All investment/financial opinions expressed by NFTevening.com are not recommendations.
This article is educational material.
As always, make your own research prior to making any kind of investment.
2021 was an unprecedented year for NFTs, with global sales hitting about $25 billion. From cartoon PFPs to music NFTs, fine art, and more, single NFTs were raking in hundreds of thousands of dollars—some even millions. From top brands to celebrities and even some governments, everyone wanted a bite of the NFT frenzy. But towards the end of 2021, the early signs of a slowdown became visible. As the new year progressed, the crypto winter set in, and things took a turn for the worse. In the aftermath of the FTX chaos, some recent reports suggest that NFT sales have hit a 16-month low. This begs the question: has the NFT bubble finally burst? More importantly, what is causing the NFT crash?
But first—what exactly is an NFT bubble?
In the investment world, a “bubble” refers to an economic situation where the price of an asset increases rapidly. These sky-high values are typically driven by high demands from new investors and are speculative in nature. Naturally, as the demand slows down, so does the price of these assets. This steep fall in prices is what is called a “bubble burst” or a “crash”. The same is true for the NFT industry.
CryptoPunks, which were available for free in 2017, started selling for millions of dollars last year. When Beeple sold his ‘Everydays: The first 5,000 days’ for $69 million, all media attention fell on NFTs. The subsequent success of the Bored Ape Yacht Club saw a flurry of NFT projects dropping on the scene.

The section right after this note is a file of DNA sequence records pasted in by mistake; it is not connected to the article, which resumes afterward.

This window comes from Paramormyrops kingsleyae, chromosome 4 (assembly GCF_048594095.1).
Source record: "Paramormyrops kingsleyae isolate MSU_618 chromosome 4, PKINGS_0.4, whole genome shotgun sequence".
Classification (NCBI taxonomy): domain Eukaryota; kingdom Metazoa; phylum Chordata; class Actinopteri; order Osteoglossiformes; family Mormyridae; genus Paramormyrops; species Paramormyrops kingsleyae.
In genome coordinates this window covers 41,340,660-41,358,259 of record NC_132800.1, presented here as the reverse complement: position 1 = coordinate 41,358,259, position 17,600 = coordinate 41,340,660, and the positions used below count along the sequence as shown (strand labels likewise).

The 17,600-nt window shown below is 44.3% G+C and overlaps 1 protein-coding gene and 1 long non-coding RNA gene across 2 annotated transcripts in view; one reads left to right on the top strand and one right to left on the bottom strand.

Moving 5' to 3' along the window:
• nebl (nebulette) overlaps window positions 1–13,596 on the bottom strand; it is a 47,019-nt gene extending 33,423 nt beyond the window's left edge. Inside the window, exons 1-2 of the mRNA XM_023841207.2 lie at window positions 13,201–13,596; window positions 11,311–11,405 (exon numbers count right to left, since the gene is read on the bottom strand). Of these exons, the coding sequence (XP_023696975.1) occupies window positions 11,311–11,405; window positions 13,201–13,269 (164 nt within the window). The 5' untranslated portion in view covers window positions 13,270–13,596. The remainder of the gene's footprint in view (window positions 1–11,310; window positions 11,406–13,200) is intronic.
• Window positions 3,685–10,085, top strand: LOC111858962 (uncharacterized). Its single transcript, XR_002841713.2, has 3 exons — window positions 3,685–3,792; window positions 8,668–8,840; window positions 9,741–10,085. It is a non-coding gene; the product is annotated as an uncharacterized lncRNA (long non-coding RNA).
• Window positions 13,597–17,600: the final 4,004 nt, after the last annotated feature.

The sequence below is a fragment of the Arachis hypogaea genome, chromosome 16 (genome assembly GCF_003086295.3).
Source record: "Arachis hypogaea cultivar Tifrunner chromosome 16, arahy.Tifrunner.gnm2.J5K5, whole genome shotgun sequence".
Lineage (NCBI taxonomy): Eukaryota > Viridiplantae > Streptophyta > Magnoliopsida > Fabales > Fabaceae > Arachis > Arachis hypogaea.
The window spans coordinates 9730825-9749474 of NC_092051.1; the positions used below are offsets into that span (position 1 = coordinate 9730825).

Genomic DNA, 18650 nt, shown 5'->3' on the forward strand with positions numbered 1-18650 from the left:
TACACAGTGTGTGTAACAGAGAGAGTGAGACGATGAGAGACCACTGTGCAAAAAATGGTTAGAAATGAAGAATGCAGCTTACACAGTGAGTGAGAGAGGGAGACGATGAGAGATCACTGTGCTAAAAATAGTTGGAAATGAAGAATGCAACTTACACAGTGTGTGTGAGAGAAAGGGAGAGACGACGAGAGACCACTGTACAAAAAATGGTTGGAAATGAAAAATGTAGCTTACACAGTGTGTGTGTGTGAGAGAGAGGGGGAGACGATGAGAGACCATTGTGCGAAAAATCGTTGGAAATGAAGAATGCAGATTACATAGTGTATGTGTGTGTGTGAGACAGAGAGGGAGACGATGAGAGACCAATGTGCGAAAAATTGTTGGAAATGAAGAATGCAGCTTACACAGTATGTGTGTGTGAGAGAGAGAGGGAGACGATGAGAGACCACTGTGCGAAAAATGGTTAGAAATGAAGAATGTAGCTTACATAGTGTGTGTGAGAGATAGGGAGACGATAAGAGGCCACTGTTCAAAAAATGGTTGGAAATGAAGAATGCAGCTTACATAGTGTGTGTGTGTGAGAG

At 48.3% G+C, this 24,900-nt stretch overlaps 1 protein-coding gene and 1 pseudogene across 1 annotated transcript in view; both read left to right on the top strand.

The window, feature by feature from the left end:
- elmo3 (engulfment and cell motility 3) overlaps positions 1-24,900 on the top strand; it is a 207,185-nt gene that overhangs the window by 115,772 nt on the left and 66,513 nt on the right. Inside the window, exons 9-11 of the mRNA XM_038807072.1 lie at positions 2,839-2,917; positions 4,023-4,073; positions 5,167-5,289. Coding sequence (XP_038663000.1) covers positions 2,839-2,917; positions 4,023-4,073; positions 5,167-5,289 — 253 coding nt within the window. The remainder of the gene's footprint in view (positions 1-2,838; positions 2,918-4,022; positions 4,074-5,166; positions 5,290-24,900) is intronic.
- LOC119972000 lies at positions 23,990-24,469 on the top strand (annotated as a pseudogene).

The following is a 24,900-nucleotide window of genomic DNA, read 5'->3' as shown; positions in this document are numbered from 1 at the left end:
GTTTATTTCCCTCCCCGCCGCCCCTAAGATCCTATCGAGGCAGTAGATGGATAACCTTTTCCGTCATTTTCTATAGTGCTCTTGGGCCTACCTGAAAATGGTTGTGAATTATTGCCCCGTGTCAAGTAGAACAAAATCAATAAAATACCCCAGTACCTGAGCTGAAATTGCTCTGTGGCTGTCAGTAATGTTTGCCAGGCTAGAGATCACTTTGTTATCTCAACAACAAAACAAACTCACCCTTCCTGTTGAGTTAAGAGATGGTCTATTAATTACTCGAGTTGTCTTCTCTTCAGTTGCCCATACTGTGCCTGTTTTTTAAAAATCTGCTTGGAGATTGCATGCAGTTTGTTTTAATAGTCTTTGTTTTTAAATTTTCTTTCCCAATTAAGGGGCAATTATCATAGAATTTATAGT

But here’s the thing—when investments are fuelled by hype, people often end up investing in assets that have no intrinsic value. More often than not, it is fuelled by the fear of missing out. So much so that even images of rocks and selfies of a computer science student (Ghozali Everyday) started fetching thousands of dollars. These were classic signs of a bubble, which was certain to burst at some time.
Generally, there are three tell-tale signs of an economic bubble bursting: prices plummeting, big selloffs, and minimal media coverage. For NFTs, the first sign is well underway. From around 225,000 in September 2021, NFT sales fell 92% to 19,000 in May. The numbers have only been going downhill, with Q3 2022 seeing $3.4 billion in sales, compared to $8.4 billion in Q2. Meanwhile, the November NFT sales volumes dropped to its lowest since July 2021. According to Bloomberg, among the top NFT marketplaces, only Magic Eden reported growth in sales last month.